to be involved at all. By necessity, the state’s behaviour must be
governed by laws that define in advance what it can and cannot do. The
alternative is the tyranny of a state empowered to do anything it sees
fit. The acceptable boundaries of private behaviour, however, are
defined not by what is arbitrary, but only by what is harmful to others.
You are perfectly entitled to act as capriciously and as haphazardly as
you like, so long as you do not infringe on anyone else’s personal
In its conduct, the state must
be like a train that follows the tracks laid out for it ahead of time.
In theirs, however, individuals are free to be like aircraft—going in
whatever direction they like so long as they do not run into one
another. Look back at the wording of the hypothetical statute I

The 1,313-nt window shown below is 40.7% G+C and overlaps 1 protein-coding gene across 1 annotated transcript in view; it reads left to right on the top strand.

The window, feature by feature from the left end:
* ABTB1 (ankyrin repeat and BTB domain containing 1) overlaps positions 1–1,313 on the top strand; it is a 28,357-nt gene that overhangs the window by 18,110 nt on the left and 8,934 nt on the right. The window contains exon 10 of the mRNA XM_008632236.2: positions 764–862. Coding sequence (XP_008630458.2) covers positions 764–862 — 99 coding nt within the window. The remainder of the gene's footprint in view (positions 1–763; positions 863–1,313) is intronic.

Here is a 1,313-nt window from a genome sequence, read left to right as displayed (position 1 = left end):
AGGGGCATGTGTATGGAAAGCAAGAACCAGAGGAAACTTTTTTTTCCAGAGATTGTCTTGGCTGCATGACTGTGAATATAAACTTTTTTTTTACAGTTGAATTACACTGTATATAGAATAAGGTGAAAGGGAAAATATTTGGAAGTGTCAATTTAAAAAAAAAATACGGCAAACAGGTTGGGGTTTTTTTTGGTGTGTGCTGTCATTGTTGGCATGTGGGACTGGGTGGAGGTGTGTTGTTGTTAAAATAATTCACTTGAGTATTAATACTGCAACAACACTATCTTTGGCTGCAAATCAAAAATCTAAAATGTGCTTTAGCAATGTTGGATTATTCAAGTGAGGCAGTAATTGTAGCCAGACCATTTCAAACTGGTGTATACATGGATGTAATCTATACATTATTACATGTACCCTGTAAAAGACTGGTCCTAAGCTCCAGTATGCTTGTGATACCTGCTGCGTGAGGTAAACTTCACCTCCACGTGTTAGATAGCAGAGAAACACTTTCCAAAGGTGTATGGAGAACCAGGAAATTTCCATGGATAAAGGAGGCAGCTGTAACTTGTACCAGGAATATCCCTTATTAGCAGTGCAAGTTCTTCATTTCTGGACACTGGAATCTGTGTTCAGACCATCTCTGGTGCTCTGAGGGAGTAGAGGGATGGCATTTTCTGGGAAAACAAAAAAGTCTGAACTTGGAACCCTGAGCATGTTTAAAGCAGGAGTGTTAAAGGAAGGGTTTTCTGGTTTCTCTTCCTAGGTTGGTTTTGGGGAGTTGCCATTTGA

described above: “No one shall conduct himself in an undesirable manner.
Breach of this obligation shall give rise to penalties as appropriate
under the circumstances.” That would make for a terrible law indeed. But
it makes for a pretty good definition of how people cope with each other
in daily life. The way to add more humanity to our dealings with those
around us is to remove the state from the equation.
From the same author
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The Belle Knox Controversy and How to Make the World
a Better Place
320 – March 15, 2014)
Civil Forfeiture Laws: Legalizing Theft?
319 – February 15, 2014)
"There Oughta Be a Law!"
318 – January 15, 2014)
Nelson Mandela, Freedom Fighter? A Libertarian
317 – December 15, 2013)
First written appearance of the
word 'liberty,' circa 2300 B.C.
Le Québécois Libre
Promoting individual liberty, free markets and voluntary
cooperation since 1998.